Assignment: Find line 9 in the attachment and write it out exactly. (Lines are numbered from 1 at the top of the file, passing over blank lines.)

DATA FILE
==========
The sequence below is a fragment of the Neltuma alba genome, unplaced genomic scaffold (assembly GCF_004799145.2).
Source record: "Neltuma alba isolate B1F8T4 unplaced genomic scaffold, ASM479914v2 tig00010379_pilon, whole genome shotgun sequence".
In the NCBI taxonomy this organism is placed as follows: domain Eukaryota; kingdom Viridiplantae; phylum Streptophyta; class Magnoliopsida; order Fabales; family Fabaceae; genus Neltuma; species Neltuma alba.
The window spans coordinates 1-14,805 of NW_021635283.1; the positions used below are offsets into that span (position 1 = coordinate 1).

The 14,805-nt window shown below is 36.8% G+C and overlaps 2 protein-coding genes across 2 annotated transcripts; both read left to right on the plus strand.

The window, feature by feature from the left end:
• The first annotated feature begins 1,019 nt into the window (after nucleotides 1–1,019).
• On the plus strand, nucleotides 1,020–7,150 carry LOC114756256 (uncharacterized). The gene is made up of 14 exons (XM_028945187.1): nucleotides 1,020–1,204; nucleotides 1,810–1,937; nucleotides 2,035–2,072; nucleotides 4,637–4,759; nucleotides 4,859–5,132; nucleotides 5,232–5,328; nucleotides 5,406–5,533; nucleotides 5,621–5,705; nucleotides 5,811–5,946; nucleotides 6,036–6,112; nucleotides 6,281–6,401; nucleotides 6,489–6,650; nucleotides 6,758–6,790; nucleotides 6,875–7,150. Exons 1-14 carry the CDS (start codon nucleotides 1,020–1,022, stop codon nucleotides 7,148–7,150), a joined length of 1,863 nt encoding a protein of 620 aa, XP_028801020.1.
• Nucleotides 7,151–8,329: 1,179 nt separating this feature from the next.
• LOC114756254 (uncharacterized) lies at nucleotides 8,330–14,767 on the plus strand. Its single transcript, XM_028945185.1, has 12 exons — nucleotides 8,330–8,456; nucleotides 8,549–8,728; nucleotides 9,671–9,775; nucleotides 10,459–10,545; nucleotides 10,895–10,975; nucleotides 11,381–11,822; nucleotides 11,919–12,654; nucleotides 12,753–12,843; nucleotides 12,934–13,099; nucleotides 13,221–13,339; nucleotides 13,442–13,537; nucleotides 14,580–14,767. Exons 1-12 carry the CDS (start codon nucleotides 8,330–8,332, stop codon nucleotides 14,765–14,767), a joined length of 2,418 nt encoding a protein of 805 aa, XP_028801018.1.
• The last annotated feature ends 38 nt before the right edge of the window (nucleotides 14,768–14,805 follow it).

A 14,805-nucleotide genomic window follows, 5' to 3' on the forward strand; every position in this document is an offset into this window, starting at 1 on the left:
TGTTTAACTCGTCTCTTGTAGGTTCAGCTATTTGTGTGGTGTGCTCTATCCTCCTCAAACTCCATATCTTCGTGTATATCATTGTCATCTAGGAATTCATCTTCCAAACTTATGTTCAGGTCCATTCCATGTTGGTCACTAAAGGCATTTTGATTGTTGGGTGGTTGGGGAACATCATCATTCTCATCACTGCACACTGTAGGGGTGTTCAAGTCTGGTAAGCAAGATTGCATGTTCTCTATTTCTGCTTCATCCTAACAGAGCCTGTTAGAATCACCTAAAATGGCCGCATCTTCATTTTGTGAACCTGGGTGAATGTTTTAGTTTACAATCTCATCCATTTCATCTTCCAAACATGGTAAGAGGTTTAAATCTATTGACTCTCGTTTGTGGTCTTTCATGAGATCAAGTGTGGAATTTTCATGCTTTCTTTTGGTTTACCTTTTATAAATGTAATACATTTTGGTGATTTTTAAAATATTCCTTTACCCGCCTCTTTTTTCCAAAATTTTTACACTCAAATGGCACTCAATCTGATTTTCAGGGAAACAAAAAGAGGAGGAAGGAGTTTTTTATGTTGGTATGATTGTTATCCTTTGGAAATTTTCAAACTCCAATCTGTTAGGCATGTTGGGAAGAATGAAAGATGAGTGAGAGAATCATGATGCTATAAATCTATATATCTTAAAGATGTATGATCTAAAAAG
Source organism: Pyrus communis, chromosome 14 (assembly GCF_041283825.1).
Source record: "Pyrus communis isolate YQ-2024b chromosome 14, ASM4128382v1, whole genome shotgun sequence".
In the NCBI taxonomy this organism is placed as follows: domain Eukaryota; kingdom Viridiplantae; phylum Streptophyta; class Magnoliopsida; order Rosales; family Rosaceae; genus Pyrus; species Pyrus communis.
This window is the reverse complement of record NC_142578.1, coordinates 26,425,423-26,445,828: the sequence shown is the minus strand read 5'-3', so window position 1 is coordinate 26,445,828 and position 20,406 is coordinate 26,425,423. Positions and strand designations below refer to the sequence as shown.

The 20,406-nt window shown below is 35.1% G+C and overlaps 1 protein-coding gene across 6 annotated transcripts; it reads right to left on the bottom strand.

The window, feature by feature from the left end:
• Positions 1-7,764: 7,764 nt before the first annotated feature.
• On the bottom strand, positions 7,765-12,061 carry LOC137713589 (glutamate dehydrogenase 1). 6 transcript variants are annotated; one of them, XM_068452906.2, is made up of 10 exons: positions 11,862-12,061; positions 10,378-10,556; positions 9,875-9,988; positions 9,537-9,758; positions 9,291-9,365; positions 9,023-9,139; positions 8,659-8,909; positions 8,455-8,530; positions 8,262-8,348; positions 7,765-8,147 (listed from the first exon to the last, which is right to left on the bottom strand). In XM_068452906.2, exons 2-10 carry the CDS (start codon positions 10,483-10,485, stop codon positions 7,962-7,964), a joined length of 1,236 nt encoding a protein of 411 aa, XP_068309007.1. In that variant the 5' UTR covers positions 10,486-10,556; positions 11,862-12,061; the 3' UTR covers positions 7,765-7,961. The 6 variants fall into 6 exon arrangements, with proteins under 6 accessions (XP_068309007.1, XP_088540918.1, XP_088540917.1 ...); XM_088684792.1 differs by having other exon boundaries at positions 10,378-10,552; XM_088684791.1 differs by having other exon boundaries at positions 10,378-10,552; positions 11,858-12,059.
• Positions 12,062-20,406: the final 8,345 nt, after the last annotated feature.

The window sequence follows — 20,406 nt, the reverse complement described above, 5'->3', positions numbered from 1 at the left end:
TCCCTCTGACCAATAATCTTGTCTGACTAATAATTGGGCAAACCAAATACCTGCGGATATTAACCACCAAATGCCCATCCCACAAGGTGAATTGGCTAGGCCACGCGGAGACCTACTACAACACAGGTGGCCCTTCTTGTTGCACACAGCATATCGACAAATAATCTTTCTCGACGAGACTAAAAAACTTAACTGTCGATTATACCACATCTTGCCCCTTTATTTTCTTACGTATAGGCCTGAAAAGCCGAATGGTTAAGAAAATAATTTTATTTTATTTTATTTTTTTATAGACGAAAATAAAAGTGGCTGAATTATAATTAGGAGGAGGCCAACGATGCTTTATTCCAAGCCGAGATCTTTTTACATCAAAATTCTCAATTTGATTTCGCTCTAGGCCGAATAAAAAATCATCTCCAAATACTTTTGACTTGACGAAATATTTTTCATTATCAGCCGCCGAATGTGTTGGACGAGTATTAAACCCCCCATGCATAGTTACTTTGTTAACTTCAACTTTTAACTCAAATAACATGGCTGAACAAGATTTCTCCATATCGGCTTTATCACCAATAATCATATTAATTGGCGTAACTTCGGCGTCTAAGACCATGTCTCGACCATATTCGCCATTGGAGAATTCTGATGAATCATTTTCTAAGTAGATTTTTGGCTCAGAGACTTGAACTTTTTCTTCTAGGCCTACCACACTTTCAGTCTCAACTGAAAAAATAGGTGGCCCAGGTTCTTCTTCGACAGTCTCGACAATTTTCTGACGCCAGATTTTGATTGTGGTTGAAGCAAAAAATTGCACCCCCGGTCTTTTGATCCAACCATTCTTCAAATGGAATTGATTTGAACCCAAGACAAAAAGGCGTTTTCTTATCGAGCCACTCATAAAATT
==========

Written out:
• Nucleotides 7,151–8,329: 1,179 nt separating this feature from the next.